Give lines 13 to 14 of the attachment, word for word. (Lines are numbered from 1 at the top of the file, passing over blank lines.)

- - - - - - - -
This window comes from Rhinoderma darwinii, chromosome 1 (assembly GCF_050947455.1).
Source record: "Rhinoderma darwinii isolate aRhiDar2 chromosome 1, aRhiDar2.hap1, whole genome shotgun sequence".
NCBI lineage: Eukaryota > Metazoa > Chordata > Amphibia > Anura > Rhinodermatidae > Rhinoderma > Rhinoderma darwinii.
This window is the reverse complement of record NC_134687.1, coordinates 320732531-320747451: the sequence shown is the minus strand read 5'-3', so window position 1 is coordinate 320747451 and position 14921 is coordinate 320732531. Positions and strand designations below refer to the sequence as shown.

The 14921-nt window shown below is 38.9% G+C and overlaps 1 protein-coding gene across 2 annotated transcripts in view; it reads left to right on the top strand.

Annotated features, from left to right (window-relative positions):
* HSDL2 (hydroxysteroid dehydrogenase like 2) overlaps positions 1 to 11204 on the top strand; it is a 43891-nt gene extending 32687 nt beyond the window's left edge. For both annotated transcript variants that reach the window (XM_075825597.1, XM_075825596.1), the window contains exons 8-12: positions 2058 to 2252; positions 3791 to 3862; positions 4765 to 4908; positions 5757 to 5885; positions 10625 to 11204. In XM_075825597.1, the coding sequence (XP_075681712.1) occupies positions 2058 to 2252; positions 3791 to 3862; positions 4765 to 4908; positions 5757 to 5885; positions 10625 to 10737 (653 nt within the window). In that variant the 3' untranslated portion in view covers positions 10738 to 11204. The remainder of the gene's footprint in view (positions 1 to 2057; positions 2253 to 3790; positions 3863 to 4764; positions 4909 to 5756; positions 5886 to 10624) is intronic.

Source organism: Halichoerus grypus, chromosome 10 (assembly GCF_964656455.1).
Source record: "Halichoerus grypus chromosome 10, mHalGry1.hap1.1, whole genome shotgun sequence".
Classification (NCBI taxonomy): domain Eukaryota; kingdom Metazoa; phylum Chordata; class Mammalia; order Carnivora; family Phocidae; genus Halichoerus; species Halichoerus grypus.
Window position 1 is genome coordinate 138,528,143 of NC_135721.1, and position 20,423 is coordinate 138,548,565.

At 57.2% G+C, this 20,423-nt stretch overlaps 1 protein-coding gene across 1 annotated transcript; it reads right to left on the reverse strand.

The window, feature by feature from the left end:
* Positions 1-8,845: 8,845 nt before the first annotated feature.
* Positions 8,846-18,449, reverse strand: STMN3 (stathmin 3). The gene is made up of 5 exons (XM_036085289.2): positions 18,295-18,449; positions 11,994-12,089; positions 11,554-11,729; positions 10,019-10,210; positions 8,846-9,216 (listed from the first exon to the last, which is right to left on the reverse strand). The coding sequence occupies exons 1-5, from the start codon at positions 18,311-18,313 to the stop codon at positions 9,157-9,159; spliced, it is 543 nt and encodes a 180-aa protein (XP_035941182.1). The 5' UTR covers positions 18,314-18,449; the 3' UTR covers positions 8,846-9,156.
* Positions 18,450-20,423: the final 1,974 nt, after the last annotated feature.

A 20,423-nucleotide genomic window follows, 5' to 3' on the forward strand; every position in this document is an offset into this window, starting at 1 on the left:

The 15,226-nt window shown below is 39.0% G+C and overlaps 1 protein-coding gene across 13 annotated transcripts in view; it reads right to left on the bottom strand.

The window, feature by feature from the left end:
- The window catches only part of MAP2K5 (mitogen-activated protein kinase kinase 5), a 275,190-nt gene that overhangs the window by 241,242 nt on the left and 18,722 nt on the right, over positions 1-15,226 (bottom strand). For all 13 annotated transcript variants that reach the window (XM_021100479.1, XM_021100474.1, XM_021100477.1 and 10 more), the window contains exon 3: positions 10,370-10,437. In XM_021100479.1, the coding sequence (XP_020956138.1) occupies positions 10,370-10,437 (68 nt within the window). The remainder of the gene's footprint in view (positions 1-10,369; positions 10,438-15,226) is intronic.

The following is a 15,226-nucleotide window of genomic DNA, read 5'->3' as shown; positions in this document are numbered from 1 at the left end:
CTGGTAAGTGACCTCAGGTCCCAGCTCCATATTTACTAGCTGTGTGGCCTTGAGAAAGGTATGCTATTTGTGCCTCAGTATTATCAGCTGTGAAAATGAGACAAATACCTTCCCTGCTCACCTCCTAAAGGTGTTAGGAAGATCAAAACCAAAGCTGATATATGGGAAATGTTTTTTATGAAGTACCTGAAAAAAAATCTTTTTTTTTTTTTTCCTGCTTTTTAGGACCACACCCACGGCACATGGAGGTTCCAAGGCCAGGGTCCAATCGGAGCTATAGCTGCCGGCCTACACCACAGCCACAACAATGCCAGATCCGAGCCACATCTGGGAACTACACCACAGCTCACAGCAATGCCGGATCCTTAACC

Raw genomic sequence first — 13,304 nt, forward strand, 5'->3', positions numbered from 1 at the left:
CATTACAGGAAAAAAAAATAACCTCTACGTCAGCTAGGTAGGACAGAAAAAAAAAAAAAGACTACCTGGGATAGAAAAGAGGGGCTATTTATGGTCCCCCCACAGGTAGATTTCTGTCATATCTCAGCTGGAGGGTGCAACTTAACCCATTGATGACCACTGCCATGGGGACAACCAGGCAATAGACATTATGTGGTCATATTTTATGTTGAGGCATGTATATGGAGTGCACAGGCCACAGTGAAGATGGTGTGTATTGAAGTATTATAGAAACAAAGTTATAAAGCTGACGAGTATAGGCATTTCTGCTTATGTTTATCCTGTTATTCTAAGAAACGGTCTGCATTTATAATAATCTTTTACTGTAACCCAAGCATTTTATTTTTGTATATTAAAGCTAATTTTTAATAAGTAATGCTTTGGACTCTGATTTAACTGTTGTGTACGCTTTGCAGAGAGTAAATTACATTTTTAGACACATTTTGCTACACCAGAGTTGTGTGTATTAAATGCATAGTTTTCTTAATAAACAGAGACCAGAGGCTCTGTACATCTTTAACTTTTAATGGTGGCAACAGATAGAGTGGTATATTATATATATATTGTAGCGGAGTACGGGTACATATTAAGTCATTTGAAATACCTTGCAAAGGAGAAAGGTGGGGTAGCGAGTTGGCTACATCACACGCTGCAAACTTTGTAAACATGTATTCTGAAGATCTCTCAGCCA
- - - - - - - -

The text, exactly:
The window, feature by feature from the left end:
* Positions 1-8,845: 8,845 nt before the first annotated feature.